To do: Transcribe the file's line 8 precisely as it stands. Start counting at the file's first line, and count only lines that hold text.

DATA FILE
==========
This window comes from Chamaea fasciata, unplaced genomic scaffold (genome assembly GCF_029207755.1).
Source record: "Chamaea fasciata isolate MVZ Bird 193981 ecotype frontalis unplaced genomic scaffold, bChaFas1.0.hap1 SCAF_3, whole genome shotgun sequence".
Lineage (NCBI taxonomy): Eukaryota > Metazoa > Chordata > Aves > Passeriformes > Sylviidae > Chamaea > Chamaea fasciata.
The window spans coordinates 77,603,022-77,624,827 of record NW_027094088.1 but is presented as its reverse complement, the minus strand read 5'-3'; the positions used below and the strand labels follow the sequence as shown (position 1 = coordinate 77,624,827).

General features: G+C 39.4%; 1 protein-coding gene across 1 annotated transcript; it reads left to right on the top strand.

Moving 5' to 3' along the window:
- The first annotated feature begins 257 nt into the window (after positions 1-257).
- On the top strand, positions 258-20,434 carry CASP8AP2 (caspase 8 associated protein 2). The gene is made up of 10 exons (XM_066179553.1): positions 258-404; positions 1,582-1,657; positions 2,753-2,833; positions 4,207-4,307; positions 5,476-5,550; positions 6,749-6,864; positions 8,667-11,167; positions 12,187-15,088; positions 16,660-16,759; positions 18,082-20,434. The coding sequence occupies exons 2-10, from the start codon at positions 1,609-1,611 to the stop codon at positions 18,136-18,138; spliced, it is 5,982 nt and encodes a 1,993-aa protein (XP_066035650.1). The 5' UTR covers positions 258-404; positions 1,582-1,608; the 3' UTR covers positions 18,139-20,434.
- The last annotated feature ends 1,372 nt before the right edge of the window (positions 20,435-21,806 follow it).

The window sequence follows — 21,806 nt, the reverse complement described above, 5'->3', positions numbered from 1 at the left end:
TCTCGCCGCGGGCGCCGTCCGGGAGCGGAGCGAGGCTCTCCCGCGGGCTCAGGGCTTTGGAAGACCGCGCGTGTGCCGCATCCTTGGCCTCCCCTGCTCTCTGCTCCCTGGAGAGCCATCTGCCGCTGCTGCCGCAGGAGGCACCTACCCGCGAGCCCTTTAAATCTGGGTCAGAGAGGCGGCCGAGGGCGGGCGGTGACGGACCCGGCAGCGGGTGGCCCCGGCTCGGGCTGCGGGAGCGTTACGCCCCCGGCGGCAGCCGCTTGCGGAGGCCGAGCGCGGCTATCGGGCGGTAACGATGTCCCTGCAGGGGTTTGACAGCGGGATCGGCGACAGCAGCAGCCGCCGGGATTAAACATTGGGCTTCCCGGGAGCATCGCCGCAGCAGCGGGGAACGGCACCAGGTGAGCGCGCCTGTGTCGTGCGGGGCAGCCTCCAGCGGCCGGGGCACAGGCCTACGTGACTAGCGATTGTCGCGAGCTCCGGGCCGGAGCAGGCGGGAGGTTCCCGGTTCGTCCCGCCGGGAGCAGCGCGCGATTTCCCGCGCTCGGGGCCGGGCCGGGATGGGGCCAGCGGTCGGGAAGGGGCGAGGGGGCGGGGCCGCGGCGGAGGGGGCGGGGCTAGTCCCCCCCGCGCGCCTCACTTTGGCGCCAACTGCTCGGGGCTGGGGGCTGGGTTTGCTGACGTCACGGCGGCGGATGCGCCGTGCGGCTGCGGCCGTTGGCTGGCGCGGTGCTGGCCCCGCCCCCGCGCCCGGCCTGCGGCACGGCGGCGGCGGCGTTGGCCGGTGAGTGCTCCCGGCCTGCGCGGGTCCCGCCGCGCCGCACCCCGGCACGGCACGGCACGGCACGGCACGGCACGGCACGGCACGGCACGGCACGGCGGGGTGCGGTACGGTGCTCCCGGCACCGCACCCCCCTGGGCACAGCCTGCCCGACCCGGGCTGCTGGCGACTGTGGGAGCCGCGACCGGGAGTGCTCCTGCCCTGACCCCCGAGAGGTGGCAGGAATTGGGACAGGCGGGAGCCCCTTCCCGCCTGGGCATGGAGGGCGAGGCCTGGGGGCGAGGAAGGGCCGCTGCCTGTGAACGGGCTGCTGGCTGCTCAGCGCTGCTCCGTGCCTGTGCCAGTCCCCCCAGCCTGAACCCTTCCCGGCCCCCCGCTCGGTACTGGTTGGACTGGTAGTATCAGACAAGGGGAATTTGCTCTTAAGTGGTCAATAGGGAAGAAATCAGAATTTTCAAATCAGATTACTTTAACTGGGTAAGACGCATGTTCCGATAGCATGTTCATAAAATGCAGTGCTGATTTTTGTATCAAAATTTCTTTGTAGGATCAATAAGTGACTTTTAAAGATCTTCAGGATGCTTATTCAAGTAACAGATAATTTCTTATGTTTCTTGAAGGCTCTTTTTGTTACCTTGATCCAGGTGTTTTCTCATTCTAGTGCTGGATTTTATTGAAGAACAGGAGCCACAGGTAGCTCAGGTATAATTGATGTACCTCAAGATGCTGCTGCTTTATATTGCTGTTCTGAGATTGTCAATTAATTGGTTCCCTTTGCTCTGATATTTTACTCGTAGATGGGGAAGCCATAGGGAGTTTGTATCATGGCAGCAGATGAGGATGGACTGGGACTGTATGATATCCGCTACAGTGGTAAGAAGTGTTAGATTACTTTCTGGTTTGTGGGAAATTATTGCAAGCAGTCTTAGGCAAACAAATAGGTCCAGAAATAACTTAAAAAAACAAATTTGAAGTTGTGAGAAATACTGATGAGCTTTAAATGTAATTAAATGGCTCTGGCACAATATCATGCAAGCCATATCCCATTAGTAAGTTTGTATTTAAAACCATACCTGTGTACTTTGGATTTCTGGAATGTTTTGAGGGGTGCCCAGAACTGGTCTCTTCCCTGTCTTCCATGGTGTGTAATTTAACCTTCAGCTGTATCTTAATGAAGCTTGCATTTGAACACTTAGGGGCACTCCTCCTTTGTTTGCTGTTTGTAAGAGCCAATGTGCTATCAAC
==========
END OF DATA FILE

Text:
- On the top strand, positions 258-20,434 carry CASP8AP2 (caspase 8 associated protein 2). The gene is made up of 10 exons (XM_066179553.1): positions 258-404; positions 1,582-1,657; positions 2,753-2,833; positions 4,207-4,307; positions 5,476-5,550; positions 6,749-6,864; positions 8,667-11,167; positions 12,187-15,088; positions 16,660-16,759; positions 18,082-20,434. The coding sequence occupies exons 2-10, from the start codon at positions 1,609-1,611 to the stop codon at positions 18,136-18,138; spliced, it is 5,982 nt and encodes a 1,993-aa protein (XP_066035650.1). The 5' UTR covers positions 258-404; positions 1,582-1,608; the 3' UTR covers positions 18,139-20,434.